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06.03.2020 Mauritania

Mauritanian activist helps women fend for themselves

By Khalilou DIAGANA
Dioully Oumar Diallo, a Mauritanian communications angineer who invented an app to help fellow women feel safe in taxis.  By  (AFP)
LISTEN MAR 6, 2020
Dioully Oumar Diallo, a Mauritanian communications angineer who invented an app to help fellow women feel safe in taxis. By (AFP)

Dioully Oumar Diallo has set out to help women become "agents of their own safety" in her native Mauritania, one of the most conservative societies in the world.

Diallo created a free smartphone app called Taxi Secure to make cab rides safer, then she moved on to set up martial arts courses for women in an Arab-dominated culture.

She was motivated to take action on returning home to Mauritania in 2013 after obtaining a degree as a telecoms engineer in Dakar in neighbouring Senegal.

That year, the social climate grew especially tense after a series of kidnappings of women who were raped, tortured and murdered, Diallo recalls.

"I had little sisters who were going to school, I was worried, my mother was worried," she told AFP ahead of International Women's Day 2020 on Sunday. "I really had to do something."

She created the Taxi Secure app in 2015. It enables a user to identify a taxi by its licence plate, "to send an alert message if ever you feel that the cab driver is headed for a different destination," and to geolocate the vehicle, Diallo says.

But a year later, she was reflecting on the limited impact of the app in a country where not everybody possessed a smartphone.

'Claws of predators'

Diallo threw herself into a new project that came be known as "Rim Self Defence". The idea is to give women and young girls physical training to tackle sexual assault.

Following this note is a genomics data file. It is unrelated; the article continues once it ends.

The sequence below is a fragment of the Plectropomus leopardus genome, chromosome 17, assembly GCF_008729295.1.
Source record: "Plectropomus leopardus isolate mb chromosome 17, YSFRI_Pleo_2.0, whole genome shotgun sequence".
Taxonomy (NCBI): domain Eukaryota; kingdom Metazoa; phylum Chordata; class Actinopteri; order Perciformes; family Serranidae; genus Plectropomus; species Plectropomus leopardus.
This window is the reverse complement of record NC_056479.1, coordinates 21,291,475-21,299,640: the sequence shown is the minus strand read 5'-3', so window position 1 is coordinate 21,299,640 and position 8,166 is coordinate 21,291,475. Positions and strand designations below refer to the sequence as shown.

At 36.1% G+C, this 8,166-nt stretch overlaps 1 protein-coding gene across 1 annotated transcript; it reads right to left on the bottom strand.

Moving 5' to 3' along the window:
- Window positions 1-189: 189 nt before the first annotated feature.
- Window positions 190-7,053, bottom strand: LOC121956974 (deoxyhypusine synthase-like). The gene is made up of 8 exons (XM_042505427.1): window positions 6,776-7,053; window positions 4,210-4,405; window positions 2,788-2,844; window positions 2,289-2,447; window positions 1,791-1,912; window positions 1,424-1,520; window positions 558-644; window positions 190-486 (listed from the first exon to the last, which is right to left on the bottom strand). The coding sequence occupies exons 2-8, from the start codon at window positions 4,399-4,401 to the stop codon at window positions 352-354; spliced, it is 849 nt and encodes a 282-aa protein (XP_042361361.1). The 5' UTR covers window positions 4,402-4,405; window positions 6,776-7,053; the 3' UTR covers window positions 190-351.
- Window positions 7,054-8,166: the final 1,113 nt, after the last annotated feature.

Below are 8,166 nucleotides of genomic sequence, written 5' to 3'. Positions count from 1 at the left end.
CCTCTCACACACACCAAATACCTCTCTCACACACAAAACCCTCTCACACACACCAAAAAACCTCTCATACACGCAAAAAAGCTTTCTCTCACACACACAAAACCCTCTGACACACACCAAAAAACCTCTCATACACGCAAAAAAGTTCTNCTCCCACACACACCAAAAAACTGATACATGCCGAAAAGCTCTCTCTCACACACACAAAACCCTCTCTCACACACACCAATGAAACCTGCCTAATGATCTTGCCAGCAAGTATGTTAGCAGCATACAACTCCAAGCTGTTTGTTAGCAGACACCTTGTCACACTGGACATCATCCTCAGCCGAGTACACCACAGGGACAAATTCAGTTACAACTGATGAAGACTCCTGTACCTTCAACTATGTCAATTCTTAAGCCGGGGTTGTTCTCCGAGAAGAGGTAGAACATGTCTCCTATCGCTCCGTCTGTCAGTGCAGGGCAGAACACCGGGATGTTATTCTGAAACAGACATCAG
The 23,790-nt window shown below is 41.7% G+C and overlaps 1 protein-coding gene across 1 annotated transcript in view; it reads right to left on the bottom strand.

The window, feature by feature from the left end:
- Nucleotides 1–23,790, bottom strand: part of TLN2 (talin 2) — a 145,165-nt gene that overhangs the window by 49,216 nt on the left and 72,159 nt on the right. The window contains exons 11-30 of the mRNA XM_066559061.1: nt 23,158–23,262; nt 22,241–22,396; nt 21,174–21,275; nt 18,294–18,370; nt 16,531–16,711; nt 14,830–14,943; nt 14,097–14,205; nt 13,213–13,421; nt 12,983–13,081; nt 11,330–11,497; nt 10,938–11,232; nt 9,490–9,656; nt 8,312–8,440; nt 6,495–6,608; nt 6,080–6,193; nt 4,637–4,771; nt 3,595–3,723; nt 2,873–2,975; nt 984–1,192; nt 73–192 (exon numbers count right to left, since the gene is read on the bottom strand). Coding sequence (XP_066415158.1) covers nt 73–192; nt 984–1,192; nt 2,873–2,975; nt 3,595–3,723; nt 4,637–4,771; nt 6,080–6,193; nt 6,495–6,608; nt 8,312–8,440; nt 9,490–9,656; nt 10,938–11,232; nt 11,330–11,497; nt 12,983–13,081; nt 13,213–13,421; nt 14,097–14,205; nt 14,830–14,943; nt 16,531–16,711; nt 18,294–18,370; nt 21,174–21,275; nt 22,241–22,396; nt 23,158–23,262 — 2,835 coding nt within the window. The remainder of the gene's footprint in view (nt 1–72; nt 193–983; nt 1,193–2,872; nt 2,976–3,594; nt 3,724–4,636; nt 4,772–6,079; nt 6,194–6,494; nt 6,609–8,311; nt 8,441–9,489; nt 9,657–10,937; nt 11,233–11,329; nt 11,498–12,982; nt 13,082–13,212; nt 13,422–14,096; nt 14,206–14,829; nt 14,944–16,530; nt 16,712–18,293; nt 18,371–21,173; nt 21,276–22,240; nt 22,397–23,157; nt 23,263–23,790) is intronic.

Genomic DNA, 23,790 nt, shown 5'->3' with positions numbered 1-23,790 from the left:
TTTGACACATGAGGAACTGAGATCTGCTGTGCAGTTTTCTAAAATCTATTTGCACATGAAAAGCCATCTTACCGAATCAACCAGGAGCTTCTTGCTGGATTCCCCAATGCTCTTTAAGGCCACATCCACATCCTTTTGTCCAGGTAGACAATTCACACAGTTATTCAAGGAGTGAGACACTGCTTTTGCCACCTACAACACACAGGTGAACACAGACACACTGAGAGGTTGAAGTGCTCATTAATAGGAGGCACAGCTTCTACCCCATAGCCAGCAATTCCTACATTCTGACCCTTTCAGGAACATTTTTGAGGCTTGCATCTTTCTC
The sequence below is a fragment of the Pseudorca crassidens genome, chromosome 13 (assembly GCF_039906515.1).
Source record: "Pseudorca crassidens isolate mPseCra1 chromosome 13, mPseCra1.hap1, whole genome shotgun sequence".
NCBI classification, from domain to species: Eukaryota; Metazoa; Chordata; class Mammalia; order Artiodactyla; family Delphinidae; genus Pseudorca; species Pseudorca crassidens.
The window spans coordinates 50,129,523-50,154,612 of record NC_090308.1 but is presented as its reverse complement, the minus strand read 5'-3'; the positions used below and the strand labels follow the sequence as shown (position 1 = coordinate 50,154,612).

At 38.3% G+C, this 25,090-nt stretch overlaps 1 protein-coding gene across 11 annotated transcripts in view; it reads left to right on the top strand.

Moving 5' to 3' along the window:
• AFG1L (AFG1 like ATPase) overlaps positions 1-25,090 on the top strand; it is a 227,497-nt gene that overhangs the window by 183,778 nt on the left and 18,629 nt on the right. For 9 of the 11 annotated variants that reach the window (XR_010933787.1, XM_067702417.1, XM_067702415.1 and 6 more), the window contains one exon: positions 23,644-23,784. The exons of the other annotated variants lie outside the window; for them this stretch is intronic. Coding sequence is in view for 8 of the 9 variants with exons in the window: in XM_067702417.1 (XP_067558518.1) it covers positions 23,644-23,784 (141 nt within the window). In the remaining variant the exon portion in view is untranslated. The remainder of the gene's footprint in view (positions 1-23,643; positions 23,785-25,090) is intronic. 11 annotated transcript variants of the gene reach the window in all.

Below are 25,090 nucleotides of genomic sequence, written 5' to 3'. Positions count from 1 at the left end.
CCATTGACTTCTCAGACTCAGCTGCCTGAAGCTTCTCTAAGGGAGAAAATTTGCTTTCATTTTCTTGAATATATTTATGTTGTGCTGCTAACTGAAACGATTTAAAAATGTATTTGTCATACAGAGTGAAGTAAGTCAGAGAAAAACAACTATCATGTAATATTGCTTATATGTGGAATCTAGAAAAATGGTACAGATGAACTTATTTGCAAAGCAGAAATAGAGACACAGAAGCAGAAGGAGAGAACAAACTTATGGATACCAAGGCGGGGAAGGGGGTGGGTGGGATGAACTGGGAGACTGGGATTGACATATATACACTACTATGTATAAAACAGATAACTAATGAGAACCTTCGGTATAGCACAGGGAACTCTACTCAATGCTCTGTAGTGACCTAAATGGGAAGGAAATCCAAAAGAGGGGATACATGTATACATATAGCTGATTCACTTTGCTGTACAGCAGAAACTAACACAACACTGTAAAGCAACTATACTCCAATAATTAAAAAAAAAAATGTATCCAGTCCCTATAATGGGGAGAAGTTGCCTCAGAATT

Diallo has also developed self-defence training for women, despute the reservations of a deeply conservative Islamic society.  By Carmen Abd Ali (AFP) Diallo has also developed self-defence training for women, despute the reservations of a deeply conservative Islamic society. By Carmen Abd Ali (AFP)

"Women had to be given the possibility to become agents of their own safety, to ward off the claws of predators by themselves without waiting, often in vain, to be rescued by a passerby," she says.

She sought out places that taught karate, judo, jujitsu and kung fu. But the idea that men might teach martial arts to women did not go down well in the Islamic republic on the Atlantic side of the Sahara.

Diallo's association turned instead to the rare female practitioners of combat sports and trained them to pass on their skills to other women.

With time, the training centres have developed into places where women come to exchange their ideas and to spread awareness of highly sensitive issues such as arranged marriages and female genital mutilation.

Diallo says she is campaigning for "an end to the impunity enjoyed by sexual aggressors" in Mauritania.

A bill to stiffen penalties for rape and to make sexual harassment a criminal offence was rejected twice by the Mauritanian parliament, in 2017 and 2018.

Lawmakers expressed unease at the concept of "gender", dismissing it as foreign to national culture, and they rejected the right of women to travel without authorisation from their husbands.

The parliament also declined to accept that NGOs that help victims could become civil parties in legal cases.

Diallo has been invited to share her experience on March 6 at "Arabofolies", a festival organised by the Arab World Institute in Paris.

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